Reviews of “Thank You” were mixed. USA Today wrote that it “tries to be a little bit of everything, and unfortunately doesn’t amount to much.” A common response from critics was that Trainor was still trying to work out who she was as an artist. “Trainor is still finding her groove,” wrote ABC News, while Knoxville News Sentinel suggested that “maybe her third release will give a clearer picture.” In other words, “Thank you… but no thank you.”
Fergie: ‘Double Dutchess’
Black Eyed Peas badass Fergie enjoyed big success with her first solo album, 2006’s “Dutchess.” It spent 94 weeks inside the Billboard 200 (peaking at No. 2) and produced three No. 1 singles: “London Bridge,” “Glamorous” and “Big Girls Don’t Cry.”
Fergie’s second solo album, 2017’s “Double Dutchess,” wasn’t worth the 11-year wait for anyone besides her most hardcore fans. It debuted at No. 19 on the Billboard 200, sinking to No. 131 in its second week on the chart and falling out of the chart in week three. Its singles didn’t fare any better: “L.A. Love (La La)” reached No. 27 on the Hot 100, while the follow-up “M.I.L.F. $” made it no higher than No. 34. Time to reunite with the Peas, perhaps?
Welsh singer Duffy was catapulted to stardom by her debut album “Rockferry,” which sold more than 2 million copies in 2008, spawned a worldwide No. 1 hit with “Mercy” and grabbed a Grammy for Best Pop Vocal Album.
This set the bar impossibly high for Duffy’s second release, “Endlessly,” which failed to reignite “Rockferry”’s spark. It reached No. 72 on the Billboard 200, and its only single release, “Well, Well, Well,” was only modestly successful in Europe.
Some of the critics were scathing, such as Slant’s Matthew Cole, who wrote that “the bigger problem with ‘Endlessly’ is that Duffy compensates for her lack of a star persona by overdrawing her syrupy rasp, already noted for its acquired tastiness, into a cartoonish oddity.” Ouch.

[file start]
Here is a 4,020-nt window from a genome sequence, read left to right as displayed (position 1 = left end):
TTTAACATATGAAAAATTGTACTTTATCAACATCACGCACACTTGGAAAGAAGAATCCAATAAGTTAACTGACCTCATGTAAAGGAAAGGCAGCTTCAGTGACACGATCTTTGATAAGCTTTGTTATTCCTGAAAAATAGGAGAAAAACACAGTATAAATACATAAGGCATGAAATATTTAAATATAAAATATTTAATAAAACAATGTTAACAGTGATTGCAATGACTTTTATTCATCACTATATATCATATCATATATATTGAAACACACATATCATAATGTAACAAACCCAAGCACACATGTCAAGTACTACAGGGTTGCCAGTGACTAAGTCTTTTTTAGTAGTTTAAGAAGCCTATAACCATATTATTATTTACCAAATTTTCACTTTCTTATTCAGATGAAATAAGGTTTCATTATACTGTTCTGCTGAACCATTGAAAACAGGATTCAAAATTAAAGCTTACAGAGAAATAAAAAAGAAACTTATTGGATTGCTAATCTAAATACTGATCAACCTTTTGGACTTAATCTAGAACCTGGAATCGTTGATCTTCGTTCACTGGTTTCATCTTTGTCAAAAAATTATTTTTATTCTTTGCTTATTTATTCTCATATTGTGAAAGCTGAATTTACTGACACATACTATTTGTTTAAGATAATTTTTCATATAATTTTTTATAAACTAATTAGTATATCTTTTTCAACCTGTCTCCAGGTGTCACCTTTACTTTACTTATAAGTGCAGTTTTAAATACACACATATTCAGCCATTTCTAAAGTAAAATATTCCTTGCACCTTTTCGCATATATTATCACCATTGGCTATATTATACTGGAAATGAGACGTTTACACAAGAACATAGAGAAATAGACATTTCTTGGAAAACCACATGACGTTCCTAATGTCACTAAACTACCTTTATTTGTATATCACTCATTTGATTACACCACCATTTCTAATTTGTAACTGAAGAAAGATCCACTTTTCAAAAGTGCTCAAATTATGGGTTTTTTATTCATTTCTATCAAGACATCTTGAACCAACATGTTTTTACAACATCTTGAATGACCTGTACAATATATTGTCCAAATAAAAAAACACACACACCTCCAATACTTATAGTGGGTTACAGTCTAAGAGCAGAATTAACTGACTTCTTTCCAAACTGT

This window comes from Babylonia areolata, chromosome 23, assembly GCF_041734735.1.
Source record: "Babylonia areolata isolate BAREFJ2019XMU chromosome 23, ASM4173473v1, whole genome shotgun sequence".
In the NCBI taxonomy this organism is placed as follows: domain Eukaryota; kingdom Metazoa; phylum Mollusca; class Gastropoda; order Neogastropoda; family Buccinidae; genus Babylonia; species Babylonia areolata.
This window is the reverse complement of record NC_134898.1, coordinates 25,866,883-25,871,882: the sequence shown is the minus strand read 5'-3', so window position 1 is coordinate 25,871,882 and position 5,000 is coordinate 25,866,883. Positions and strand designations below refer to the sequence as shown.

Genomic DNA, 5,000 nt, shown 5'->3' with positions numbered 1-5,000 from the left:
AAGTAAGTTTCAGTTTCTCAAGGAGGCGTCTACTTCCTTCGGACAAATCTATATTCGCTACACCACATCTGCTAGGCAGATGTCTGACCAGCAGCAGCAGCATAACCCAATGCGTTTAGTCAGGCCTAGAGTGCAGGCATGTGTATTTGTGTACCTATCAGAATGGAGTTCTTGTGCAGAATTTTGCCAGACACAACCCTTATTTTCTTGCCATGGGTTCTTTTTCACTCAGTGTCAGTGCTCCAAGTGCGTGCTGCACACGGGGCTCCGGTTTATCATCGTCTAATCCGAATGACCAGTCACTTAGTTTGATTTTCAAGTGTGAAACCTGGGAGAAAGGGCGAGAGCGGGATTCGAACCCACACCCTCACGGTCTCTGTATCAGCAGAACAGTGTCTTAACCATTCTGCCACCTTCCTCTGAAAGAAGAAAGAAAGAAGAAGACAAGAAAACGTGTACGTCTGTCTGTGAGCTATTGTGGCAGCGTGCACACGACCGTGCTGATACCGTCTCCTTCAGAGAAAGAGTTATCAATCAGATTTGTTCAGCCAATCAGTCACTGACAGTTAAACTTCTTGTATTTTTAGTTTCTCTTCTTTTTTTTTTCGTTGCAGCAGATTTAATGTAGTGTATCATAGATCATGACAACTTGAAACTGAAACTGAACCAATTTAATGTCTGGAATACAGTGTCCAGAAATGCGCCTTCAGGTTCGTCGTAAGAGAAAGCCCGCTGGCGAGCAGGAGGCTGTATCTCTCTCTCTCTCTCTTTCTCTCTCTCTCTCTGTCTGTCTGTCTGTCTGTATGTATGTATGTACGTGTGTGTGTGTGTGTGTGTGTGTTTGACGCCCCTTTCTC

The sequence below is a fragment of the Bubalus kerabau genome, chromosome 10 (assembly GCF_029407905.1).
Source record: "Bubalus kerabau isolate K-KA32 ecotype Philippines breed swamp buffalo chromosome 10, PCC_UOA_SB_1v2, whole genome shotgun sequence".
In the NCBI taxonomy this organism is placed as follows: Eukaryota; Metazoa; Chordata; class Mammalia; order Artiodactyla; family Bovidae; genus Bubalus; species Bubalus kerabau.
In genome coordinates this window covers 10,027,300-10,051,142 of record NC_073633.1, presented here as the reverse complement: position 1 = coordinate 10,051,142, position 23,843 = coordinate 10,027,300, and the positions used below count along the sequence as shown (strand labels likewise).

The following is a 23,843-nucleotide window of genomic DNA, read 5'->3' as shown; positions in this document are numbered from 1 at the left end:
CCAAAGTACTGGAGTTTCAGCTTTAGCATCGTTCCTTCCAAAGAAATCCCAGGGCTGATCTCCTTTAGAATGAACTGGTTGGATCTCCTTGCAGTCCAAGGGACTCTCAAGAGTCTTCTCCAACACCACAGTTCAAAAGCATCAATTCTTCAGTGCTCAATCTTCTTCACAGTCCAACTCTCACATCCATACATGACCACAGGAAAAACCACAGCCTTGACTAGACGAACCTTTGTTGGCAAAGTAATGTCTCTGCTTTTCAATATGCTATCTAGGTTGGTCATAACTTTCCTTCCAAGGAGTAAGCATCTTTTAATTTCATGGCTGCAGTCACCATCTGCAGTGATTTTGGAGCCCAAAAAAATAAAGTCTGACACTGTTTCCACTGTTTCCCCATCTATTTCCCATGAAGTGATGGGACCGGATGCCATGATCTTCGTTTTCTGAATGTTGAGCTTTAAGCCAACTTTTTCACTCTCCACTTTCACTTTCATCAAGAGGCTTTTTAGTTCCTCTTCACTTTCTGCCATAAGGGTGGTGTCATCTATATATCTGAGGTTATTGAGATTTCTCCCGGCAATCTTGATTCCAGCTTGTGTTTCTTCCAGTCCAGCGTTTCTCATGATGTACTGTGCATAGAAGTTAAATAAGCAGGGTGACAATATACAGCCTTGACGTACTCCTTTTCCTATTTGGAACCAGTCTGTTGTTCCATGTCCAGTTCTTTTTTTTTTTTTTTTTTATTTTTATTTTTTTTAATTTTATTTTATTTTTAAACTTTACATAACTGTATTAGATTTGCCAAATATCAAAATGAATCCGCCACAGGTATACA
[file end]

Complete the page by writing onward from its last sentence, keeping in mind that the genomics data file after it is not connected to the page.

Michael Jackson: ‘Invincible’
Most artists would be pretty happy to sell 6 million records, but Michael Jackson wasn’t most artists. Compared to “Thriller” (the biggest-selling album of all time with 65 million copies sold), “Bad” (45 million copies sold), and “Dangerous” (32 million copies sold), 2001’s “Invincible” — his final studio album — simply didn’t reach those colossal numbers.
It also received mixed reviews. Rolling Stone gave it a 3-star rating, calling Jackson out for “merely treading water on generic tracks” and describing the album as a whole as an “excruciatingly self-referential place.” However, it still debuted at No. 1 on the Billboard 200, made the top spot in several other countries, and was one of the best-selling albums of the year.
Kelly Rowland: ‘Talk a Good Game’
After a promising start to 2013 that included a Super Bowl appearance with her former Destiny’s Child band members and a spot on the U.K. “X Factor” judging panel, it all went a little pear-shaped for Kelly Rowland when she released her fourth album, “Talk a Good Game.” It became Rowland’s lowest-charting album in the U.K. when it debuted at No. 80. It fared better in the U.S., debuting at No. 4 on the Billboard 200, but sold 9,000 fewer copies than 2011’s “Here I Am.”
“Talk A Good Game” sold a mere 176,000 copies in its first six months of release. By comparison, Rowland’s debut solo album “Simply Deep” sold over 2.5 million copies worldwide.
Madonna: ‘Rebel Heart’ (and ‘Madame X’)
Madonna’s next album after “MDNA” was 2015’s “Rebel Heart,” which sold one million copies and was her first studio album not to debut at the top of the Billboard 200 since 1998’s “Ray of Light.” It also missed the top spot in the U.K. — her first album to do so since “Bedtime Stories” in 1994.
Madonna’s most recent studio album, “Madame X,” was released in July 2019. So far, it’s only sold 90,000 copies in the U.S., and divided critics. The Independent summed it up pretty well, saying it was “intriguing, often brilliant [and] occasionally awful.”